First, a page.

The election has been shrouded in violence. As voters went to the polls last Thursday, at least four police officers providing security for the election in the Khyber Pakhtunkhwa region were killed in a blast, and gunmen injured several others. The day prior, two separate Islamic State-claimed bombings – targeting an independent candidate and the office of the religious Jamiat Ulema Islam party – killed at least 30 people in Balochistan province. A candidate affiliated with the beleaguered Pakistan Tehreek-e-Insaf (PTI) party – founded by the deposed former prime minister Khan – was shot and killed the prior week in an attack claimed by Islamic State-Khorasan (ISK), marking the second candidate killed in a month. The Baloch Liberation Army (BLA), participated in a series of attacks on the homes and offices of Pakistan’s People’s Party candidates a day after a blast at PTI rally in Balochistan. These relentless attacks indicate Pakistani terrorism trends are not improving: 2023 marked the deadliest year for terrorism in the country since 2016, according to data from the South Asia Terrorism Portal.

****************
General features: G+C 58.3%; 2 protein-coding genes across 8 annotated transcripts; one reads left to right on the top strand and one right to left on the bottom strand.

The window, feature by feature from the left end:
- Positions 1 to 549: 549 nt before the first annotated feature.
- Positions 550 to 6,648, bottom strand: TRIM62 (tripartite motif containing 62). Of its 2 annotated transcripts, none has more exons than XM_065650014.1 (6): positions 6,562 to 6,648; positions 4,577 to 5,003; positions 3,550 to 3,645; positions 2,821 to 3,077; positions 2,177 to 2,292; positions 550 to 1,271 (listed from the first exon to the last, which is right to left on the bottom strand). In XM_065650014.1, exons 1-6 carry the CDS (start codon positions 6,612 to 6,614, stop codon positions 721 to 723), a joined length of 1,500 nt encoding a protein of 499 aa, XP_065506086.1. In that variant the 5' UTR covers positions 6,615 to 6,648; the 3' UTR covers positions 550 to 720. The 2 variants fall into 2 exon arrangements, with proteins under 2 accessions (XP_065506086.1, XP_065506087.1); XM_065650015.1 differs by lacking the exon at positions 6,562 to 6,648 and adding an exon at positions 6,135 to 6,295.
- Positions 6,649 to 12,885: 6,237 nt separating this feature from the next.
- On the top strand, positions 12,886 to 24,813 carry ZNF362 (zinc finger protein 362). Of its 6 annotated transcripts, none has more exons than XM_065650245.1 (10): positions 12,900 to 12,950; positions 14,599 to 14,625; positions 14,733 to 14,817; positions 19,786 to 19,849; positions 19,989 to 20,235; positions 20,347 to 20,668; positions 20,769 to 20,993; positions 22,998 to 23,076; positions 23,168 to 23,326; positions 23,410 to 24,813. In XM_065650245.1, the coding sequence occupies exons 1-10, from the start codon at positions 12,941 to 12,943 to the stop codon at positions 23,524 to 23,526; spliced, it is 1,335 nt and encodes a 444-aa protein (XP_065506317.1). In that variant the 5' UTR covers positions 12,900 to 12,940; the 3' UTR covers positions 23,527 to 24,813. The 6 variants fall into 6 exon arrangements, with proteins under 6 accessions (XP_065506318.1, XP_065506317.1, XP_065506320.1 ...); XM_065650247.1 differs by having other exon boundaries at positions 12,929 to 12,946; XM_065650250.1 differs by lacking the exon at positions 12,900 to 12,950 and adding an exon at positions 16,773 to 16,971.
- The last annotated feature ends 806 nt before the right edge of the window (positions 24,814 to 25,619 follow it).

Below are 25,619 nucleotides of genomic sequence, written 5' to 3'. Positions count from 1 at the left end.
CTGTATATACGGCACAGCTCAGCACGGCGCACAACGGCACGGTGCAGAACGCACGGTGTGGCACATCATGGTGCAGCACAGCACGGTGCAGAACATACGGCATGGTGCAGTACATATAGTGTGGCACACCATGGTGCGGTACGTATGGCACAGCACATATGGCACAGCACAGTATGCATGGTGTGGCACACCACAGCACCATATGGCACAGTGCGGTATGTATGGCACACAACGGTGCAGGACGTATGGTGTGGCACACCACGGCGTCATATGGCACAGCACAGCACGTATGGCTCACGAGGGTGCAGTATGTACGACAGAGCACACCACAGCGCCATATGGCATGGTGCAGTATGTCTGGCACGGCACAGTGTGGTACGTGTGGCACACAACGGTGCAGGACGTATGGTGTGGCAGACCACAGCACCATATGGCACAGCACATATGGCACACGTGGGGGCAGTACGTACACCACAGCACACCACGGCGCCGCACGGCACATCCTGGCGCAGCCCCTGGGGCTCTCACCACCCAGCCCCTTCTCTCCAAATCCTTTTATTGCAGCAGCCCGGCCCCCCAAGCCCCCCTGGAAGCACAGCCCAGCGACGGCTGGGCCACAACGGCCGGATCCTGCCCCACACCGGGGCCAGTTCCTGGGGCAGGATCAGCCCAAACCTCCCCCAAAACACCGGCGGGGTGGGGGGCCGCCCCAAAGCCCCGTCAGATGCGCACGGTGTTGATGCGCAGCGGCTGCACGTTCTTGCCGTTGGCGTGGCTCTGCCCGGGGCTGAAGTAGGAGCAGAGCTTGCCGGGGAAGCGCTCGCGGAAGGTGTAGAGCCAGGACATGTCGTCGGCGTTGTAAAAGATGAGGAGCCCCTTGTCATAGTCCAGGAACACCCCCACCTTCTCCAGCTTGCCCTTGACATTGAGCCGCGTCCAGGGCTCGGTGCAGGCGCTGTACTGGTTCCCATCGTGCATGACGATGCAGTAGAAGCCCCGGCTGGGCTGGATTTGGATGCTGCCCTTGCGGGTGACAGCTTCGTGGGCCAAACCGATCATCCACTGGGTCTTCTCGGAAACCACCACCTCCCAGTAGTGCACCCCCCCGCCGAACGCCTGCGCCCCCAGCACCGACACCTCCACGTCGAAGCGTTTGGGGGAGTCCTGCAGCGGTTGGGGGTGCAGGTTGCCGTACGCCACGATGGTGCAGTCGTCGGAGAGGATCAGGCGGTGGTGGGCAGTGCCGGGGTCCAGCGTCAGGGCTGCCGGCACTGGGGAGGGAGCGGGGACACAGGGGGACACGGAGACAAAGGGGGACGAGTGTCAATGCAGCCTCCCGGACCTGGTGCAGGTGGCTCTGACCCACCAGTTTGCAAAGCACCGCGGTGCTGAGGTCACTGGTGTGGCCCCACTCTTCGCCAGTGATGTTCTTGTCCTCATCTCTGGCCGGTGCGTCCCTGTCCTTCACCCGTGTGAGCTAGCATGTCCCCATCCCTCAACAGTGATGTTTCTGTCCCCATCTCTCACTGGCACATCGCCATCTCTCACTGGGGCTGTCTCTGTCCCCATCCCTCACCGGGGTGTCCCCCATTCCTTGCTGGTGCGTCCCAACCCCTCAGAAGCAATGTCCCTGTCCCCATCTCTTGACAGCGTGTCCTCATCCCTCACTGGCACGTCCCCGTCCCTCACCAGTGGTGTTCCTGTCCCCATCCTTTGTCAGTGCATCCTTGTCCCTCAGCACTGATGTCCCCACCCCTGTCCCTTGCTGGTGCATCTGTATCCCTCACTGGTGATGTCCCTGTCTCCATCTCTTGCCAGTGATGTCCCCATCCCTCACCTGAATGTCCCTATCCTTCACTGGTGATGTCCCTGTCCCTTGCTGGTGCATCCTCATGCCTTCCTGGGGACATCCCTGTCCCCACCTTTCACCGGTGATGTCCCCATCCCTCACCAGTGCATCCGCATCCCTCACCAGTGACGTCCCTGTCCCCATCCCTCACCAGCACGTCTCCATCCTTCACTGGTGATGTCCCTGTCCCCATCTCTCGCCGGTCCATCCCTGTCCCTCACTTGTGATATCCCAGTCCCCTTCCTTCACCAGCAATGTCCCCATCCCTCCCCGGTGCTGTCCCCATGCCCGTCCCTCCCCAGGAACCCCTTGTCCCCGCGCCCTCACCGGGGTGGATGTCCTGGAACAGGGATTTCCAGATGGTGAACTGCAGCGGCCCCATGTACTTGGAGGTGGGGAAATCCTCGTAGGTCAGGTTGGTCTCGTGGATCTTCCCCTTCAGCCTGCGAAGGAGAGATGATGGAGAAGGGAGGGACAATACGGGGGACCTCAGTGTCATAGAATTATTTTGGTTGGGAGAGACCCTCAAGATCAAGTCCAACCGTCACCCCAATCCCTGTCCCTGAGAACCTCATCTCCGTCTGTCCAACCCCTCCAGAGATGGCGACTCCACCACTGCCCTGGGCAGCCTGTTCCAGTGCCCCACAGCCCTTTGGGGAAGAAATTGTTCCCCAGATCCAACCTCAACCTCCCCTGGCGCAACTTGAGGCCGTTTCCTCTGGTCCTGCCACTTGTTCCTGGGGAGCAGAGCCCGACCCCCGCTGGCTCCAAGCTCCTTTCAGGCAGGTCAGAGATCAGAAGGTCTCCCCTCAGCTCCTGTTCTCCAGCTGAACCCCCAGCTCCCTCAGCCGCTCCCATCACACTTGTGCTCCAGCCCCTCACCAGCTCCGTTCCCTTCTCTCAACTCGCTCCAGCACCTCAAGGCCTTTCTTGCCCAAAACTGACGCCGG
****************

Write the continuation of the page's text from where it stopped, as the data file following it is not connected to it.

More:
Violence aside, the prospects of a free and fair election in Pakistan were already highly dubious. Already serving a three-year prison term, Khan was barred from public office for a decade (he had previously been barred for five years) and assigned three separate additional prison sentences, the longest of which will see him jailed for another 14 years unless he can successfully appeal against the ruling. His latest charges ranged from violating marital law to corruption and mishandling state secrets. Yet Khan remains the country’s most popular politician, according to a Gallup poll published in January. In an innovative response to his removal from public life, his party used artificial intelligence to generate videos of Khan delivering speeches based on written text he had submitted to lawyers from jail. Going into the election, spectators assessed that his PTI party had been significantly attenuated. Party leaders and employees were widely prosecuted after Khan supporters participated in a major riot in May. Many of those leaders resigned from the party after being released from jail. The party’s ability to campaign and its candidates’ ability to affiliate themselves with the party on the ballot had also been highly restricted. Despite all these setbacks, PTI outperformed most expectations, which also hints at a demographic fissure between younger Khan supporters and older voters more supportive of establishment candidates and political parties.